Jumping Over Shadows: A Memoir
- By Annette Gendler
- She Writes Press
- 232 pp.
- Reviewed by Philip K. Jason
- July 8, 2017
An exquisitely written conversion story which expounds upon personal and collective identity.
On the website of Israeli-born New York artist Hanan Harchol, readers learn that “Harchol uses the family as a microcosm for the larger human condition, exploring the universal through the personal.” Annette Gendler’s new memoir, Jumping Over Shadows, does much the same thing, though the particularities of Gendler’s experience are deeply underscored and the universals are more subtly evoked.
Annette was born in New Jersey to an American mother and a father from Czechoslovakia. The family, including Annette and her siblings, moved to Munich, where she was educated. They practiced a sort of Catholicism-Lite. “In fact,” Annette writes, “to say I was raised Catholic is almost a misnomer.”
In her early twenties, she met Harry — a friend of a friend — who belonged to a traditional Jewish family. Their romance was guarded; each knew that a marriage between them was likely to shake their families to the core.
As Annette discovered, such a marriage had rocked the family when her German great-aunt had married a Czechoslovakian Jew in the early 1920s. Later, the Nazi takeover caused this mixed marriage to pose enormous problems for the extended family. Such was the baggage carried by these 1985 sweethearts.
Memoirist Annette alternates between scenes that trace her developing relationship with Harry and scenes that recapture the dilemmas brought about by her great-aunt Resi’s marriage. She makes the people and times of her family’s past ordeal, the taint of the family’s problems, come alive. She paints a world she never knew but learned to understand.
The question is, of course, what will Annette and Harry do and how will they negotiate the obvious problems — and the not-so-obvious ones? What will each give or give up? A major portion of this story springs from Annette’s carefully considered decision to convert to Judaism. In part, this is an intellectual process, but it is much more than that. The author recalls the steps that she took, the growth in her learning, and how her exploration of Judaism and of possibly becoming Jewish changed her.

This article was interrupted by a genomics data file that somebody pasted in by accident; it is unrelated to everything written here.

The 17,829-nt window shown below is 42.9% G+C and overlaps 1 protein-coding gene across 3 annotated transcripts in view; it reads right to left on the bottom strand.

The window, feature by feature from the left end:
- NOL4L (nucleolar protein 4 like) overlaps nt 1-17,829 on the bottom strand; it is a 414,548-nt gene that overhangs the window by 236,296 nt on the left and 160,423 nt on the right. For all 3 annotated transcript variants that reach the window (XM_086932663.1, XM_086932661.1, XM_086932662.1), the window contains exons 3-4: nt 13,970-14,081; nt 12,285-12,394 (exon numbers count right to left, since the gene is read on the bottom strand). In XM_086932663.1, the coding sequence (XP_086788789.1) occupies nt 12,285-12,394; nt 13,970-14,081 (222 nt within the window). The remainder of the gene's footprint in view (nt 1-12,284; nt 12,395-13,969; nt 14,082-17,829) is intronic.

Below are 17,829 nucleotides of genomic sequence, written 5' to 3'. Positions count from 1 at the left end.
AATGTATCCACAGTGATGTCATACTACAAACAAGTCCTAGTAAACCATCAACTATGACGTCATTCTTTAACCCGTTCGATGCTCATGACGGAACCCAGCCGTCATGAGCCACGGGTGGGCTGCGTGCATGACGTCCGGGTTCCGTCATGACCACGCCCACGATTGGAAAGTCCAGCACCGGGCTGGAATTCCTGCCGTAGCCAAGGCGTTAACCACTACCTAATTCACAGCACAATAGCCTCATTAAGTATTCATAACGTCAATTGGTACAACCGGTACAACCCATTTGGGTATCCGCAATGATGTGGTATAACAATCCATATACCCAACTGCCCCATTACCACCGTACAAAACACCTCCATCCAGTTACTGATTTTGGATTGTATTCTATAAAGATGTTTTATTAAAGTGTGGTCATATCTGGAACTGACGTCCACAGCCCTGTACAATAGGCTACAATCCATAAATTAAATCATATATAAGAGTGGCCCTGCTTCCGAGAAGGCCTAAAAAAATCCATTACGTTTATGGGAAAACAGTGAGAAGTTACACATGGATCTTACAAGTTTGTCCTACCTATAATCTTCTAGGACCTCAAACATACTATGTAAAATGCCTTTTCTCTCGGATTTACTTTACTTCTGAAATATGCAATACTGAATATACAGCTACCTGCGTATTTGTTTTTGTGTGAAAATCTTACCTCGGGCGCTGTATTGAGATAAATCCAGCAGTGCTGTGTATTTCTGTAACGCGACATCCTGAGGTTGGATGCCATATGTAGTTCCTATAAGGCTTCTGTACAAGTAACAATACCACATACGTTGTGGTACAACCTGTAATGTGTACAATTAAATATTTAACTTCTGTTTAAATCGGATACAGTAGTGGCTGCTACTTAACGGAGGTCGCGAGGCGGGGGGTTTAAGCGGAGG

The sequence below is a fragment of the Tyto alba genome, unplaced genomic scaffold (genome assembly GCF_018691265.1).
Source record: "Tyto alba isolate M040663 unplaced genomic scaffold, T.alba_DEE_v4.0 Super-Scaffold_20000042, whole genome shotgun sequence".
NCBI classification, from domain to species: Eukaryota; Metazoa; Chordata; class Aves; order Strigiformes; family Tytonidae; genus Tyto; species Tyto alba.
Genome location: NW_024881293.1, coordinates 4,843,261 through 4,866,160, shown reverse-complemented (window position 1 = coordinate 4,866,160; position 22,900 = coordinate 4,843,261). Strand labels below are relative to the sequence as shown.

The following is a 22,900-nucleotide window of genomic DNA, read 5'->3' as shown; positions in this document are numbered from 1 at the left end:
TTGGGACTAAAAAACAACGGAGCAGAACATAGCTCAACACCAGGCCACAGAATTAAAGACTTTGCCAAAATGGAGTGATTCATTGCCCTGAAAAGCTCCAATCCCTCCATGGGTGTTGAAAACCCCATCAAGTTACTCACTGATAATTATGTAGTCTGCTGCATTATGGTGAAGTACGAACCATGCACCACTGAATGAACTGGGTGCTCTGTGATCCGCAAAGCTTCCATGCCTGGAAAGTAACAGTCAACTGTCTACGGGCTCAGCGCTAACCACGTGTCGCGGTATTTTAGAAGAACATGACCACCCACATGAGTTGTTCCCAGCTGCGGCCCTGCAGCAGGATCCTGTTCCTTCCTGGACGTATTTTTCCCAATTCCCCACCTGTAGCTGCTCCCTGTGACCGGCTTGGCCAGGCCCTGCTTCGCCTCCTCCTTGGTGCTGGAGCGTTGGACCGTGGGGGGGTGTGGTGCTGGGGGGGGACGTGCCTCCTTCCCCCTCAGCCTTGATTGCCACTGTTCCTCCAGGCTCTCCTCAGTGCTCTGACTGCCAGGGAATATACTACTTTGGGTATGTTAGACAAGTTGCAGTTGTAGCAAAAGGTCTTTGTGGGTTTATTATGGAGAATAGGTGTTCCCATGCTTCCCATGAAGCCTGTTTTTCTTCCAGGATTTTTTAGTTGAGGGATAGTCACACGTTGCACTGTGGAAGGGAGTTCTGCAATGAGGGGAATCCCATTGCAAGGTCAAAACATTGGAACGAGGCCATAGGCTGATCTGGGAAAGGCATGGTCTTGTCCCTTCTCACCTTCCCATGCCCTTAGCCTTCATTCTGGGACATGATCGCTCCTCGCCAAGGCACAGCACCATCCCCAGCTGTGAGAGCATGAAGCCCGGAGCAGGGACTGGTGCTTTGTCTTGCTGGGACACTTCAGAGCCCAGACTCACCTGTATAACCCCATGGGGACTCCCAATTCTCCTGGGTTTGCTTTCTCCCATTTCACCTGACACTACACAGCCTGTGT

Learning the tenets of the faith and some history is one thing; learning recipes for gefilte fish and other Jewish foods is another. Learning Hebrew is yet another. Discovering how to lead a traditional Jewish life and learning to love Israel are two more necessary strands. Annette’s education becomes an education for the general reader and a new kind of blueprint for the less observant or less committed Jewish reader.
How this process is worked through, especially the part that brings Annette and Harry to the rabbi in Switzerland who will convert Annette, is fascinating. So are the scenes of the couple’s civil American marriage and those of Annette in the Jewish kitchen, pleasantly accepting advice. Their Jewish marriage occurs a bit later, back in Switzerland.
Annette learns to observe the power and subtlety of anti-Semitism; then, she learns to feel it.
For the Gendler couple, starting their life together means moving to America. The distance will help them avoid complications that, in Munich, could be destructive. It also will provide opportunities, especially for Harry, who needs to step out of his father’s shadow. All along the way, we witness that ebbs and flows of an identity reconfiguration.
This book is filled with strikingly effective descriptions of the many places Annette lives in or visits. A trip to Israel, several trips to Holocaust memorials (often with Harry), visits to a teacher, and especially visits to newly renovated synagogues. The latter prompts her to realize that these “monuments of post-war Germany’s welcoming of the Jews” were oddly, perhaps tragically fitting: “gleaming but empty synagogues.”
Annette, a photographer among other things, has an amazing eye for detail. Over and over, she fashions just the right images to anchor readers’ attention. Fluent in several languages, she is attuned to body language, as well. She remembers gestures, glances, the speed at which someone turns around. It all counts. It all adds up.
Yossi Klein Halevi said of this book: “She reminds us why converts to Judaism are among the most precious gifts to the Jewish people.” Amen to that. Moreover, Annette Gendler — with her skill, intelligence, and passion — is a precious gift to all reading, thinking, feeling people. And especially to the apprentice writers whose ambition she can nourish and shape.
Philip K. Jason is professor emeritus of English at the United States Naval Academy. A former editor of Poet Lore magazine, he is the author or editor of 20 books, including Acts and Shadows: The Vietnam War in American Literary Culture and Don’t Wave Goodbye: The Children’s Flight from Nazi Persecution to American Freedom. His reviews appear in a wide variety of regional and national publications.